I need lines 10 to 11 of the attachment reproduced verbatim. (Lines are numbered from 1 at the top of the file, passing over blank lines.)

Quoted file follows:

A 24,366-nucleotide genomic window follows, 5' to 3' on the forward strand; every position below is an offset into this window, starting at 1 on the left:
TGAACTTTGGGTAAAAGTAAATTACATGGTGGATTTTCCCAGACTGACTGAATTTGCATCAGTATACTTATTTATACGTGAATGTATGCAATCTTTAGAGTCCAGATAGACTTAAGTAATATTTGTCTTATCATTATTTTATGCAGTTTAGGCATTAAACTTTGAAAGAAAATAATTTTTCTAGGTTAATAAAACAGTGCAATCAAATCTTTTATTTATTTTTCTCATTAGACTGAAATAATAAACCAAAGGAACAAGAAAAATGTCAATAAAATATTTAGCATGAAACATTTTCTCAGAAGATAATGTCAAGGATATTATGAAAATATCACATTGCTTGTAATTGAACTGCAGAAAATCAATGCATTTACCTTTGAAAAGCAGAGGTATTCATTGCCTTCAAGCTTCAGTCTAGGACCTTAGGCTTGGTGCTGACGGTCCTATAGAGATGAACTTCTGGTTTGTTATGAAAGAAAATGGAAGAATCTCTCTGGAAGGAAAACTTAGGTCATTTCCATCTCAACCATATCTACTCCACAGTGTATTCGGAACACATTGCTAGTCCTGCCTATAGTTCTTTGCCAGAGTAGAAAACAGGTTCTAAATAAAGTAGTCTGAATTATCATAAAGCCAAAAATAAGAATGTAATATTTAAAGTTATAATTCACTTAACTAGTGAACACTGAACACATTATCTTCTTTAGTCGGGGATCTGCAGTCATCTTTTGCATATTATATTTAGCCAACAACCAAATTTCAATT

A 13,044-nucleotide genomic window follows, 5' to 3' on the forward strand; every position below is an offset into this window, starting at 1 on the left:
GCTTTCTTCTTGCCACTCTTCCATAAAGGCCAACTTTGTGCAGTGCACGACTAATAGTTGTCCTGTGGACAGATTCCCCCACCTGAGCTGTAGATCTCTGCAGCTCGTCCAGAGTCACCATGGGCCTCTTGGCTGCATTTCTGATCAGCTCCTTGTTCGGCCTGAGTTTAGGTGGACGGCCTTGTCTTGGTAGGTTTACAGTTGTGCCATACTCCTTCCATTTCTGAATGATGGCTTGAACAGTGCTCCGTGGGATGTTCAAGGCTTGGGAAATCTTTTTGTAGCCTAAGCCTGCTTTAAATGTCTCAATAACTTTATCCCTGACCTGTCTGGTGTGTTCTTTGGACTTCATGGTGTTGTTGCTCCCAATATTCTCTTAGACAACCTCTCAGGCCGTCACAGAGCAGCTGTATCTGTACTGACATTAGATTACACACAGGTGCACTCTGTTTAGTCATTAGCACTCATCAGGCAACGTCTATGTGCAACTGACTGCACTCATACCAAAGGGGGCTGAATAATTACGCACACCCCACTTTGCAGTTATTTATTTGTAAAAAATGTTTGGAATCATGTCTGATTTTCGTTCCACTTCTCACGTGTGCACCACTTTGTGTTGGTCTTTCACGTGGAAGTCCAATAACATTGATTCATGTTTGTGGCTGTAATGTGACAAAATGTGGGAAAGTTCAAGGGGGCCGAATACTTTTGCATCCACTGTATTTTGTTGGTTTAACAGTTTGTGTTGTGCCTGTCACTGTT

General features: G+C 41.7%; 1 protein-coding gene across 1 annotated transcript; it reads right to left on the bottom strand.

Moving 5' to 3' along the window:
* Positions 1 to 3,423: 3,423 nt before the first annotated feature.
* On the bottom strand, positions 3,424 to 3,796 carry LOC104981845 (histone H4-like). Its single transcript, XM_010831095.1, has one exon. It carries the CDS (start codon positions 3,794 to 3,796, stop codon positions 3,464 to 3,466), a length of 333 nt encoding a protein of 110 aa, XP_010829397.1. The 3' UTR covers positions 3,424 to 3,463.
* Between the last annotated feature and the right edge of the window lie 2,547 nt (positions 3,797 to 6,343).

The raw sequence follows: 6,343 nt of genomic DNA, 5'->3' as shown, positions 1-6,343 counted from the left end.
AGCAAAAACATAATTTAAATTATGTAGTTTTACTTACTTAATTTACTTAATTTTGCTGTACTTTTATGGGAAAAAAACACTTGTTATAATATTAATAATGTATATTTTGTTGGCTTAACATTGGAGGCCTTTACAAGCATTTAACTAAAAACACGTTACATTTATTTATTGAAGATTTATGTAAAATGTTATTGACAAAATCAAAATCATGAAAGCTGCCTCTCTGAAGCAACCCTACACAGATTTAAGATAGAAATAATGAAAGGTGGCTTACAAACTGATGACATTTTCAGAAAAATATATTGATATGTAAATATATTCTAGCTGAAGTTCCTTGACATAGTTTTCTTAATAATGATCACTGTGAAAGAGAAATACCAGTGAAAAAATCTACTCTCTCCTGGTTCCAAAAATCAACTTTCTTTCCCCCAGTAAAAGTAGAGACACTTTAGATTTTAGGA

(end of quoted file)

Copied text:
The raw sequence follows: 6,343 nt of genomic DNA, 5'->3' as shown, positions 1-6,343 counted from the left end.
AGCAAAAACATAATTTAAATTATGTAGTTTTACTTACTTAATTTACTTAATTTTGCTGTACTTTTATGGGAAAAAAACACTTGTTATAATATTAATAATGTATATTTTGTTGGCTTAACATTGGAGGCCTTTACAAGCATTTAACTAAAAACACGTTACATTTATTTATTGAAGATTTATGTAAAATGTTATTGACAAAATCAAAATCATGAAAGCTGCCTCTCTGAAGCAACCCTACACAGATTTAAGATAGAAATAATGAAAGGTGGCTTACAAACTGATGACATTTTCAGAAAAATATATTGATATGTAAATATATTCTAGCTGAAGTTCCTTGACATAGTTTTCTTAATAATGATCACTGTGAAAGAGAAATACCAGTGAAAAAATCTACTCTCTCCTGGTTCCAAAAATCAACTTTCTTTCCCCCAGTAAAAGTAGAGACACTTTAGATTTTAGGA